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Otol Neurotol. 2014 Jan;35(1):64-71. doi: 10.1097/MAO.0000000000000219.

Round window electrocochleography just before cochlear implantation: relationship to word recognition outcomes in adults.

Author information

Department of Otolaryngology/Head and Neck Surgery, The University of North Carolina at Chapel Hill; Chapel Hill, North Carolina, U.S.A.

Erratum in

  • Otol Neurotol. 2014 Aug;35(7):1265. Campbell, Adam T [corrected to Campbell, Adam P]; Dillon, Margaret P [corrected to Dillon, Margaret T].



Electrocochleography (ECoG) to acoustic stimuli can differentiate relative degrees of cochlear responsiveness across the population of cochlear implant recipients. The magnitude of the ongoing portion of the ECoG, which includes both hair cell and neural contributions, will correlate with speech outcomes as measured by results on CNC word score tests.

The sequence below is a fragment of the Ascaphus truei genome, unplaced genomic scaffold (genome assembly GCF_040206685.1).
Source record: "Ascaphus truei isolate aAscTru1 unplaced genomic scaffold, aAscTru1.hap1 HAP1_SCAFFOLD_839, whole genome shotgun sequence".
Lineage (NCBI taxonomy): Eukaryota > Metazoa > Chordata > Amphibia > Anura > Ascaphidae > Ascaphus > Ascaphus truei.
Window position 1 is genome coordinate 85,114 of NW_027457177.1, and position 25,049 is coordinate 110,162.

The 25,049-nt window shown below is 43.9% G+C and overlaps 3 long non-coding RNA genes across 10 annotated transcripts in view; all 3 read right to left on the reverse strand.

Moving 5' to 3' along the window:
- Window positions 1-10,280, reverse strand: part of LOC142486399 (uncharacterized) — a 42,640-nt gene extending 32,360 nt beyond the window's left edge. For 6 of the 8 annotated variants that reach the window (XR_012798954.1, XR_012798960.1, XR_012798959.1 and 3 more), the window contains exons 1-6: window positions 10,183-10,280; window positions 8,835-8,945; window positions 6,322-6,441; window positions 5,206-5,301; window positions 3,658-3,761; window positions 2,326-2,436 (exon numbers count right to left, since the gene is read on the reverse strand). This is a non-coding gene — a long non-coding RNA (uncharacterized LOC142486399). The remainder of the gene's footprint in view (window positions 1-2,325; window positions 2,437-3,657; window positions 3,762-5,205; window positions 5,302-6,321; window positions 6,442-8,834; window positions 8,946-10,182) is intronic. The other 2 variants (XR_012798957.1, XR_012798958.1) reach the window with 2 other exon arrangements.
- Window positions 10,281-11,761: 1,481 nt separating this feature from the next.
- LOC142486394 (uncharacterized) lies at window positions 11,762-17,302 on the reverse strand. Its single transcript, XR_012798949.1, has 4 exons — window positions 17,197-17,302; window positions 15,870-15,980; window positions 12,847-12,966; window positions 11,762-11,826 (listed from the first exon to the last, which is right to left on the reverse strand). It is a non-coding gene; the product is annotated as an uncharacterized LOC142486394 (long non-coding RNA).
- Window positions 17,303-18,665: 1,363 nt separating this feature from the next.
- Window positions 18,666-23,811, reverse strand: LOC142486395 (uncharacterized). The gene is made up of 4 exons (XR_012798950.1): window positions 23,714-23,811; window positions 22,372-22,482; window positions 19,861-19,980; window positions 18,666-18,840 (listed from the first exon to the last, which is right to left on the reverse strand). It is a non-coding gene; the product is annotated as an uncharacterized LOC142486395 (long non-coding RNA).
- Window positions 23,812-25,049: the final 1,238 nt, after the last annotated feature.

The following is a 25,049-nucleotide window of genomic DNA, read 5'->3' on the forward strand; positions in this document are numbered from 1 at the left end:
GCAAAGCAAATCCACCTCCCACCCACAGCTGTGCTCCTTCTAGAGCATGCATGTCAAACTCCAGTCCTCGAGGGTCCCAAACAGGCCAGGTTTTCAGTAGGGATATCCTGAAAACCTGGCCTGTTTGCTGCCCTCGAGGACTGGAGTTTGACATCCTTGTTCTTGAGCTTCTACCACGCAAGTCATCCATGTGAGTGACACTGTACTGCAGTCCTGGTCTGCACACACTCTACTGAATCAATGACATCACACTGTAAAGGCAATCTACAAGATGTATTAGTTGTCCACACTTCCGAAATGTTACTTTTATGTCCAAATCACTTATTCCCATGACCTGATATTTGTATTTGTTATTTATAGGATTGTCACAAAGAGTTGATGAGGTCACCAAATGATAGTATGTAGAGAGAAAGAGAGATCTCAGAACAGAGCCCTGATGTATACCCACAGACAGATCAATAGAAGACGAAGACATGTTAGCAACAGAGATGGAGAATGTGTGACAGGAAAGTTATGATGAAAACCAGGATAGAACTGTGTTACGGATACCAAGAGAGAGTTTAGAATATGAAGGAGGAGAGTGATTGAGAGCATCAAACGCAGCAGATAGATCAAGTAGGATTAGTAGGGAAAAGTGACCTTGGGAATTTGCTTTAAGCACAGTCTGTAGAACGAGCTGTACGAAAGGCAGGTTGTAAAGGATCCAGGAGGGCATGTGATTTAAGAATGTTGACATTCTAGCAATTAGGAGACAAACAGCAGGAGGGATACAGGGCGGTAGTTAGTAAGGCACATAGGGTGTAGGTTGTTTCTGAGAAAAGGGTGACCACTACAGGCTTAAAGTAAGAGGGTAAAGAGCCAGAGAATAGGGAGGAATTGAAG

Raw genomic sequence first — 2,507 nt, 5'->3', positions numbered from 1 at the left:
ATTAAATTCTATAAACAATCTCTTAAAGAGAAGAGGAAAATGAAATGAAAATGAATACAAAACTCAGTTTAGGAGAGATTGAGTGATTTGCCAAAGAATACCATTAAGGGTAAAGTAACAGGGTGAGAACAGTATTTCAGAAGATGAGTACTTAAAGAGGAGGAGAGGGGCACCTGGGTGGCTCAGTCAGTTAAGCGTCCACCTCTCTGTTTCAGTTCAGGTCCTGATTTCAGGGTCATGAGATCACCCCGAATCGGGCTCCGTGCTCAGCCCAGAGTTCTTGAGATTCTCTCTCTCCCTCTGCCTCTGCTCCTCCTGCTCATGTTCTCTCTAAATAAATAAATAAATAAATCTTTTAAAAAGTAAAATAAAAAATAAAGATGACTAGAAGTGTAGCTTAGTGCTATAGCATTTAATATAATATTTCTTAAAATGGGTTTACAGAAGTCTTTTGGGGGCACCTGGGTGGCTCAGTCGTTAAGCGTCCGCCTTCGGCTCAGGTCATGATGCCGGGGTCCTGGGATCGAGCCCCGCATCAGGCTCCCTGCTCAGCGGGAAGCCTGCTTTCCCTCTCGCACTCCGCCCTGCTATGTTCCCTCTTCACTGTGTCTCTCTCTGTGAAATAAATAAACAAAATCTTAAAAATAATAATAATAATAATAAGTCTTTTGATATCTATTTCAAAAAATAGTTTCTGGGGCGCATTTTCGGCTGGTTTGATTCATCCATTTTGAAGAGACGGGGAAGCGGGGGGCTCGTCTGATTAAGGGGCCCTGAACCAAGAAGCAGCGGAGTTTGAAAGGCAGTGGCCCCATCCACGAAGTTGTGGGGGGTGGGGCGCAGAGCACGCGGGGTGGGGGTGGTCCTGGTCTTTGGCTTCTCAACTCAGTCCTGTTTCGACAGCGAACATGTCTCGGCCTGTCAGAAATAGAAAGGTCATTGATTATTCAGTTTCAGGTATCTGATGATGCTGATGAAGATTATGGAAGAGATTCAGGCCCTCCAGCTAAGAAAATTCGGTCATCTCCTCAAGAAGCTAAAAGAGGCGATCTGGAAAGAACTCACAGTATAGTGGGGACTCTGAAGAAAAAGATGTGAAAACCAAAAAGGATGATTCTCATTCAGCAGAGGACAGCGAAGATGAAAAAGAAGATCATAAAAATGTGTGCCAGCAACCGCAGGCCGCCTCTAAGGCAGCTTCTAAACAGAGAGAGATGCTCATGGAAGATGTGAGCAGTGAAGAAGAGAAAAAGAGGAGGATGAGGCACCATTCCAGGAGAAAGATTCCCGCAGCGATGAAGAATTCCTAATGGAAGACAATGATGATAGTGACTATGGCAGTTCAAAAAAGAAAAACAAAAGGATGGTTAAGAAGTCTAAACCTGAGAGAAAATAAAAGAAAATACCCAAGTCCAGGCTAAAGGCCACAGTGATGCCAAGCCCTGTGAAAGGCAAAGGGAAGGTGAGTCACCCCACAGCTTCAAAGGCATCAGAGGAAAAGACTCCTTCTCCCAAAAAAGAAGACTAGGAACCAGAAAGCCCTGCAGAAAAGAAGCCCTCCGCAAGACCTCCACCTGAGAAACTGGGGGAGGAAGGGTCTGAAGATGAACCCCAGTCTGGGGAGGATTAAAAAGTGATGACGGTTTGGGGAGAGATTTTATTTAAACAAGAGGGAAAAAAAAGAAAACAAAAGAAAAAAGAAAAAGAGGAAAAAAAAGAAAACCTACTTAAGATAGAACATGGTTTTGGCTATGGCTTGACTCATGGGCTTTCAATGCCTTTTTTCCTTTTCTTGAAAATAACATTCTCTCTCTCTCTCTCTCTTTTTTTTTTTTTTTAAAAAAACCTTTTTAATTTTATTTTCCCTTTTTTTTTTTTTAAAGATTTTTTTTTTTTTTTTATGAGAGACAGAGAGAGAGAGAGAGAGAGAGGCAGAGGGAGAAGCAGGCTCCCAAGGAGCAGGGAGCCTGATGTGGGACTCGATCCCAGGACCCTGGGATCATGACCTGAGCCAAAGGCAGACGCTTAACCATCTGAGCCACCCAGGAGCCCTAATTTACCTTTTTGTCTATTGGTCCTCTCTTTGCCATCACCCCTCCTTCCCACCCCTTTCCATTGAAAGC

Postoperative speech outcomes with cochlear implants vary from almost no benefit to near normal comprehension. A factor expected to have a high predictive value is the degree of neural survival. However, speech performance with the implant does not correlate with the number and distribution of surviving ganglion cells when measured postmortem. We will investigate whether ECoG can provide an estimate of cochlear function that helps predict postoperative speech outcomes.


An electrode was placed at the round window of the ear about to be implanted during implant surgery. Tone bursts were delivered through an insert earphone. Subjects included children (n = 52, 1-18 yr) and postlingually hearing impaired adults (n = 32). Word scores at 6 months were available from 21 adult subjects.


Significant responses to sound were recorded from almost all subjects (80/84 or 95%). The ECoG magnitudes spanned more than 50 dB in both children and adults. The distributions of ECoG magnitudes and frequencies were similar between children and adults. The correlation between the ECoG magnitude and word score accounted for 47% of the variance.


ECoGs with high signal-to-noise ratios can be recorded from almost all implant candidates, including both adult and pediatric populations. In postlingual adults, the ECoG magnitude is more predictive of implant outcomes than other nonsurgical variables such as duration of deafness or degree of residual hearing.

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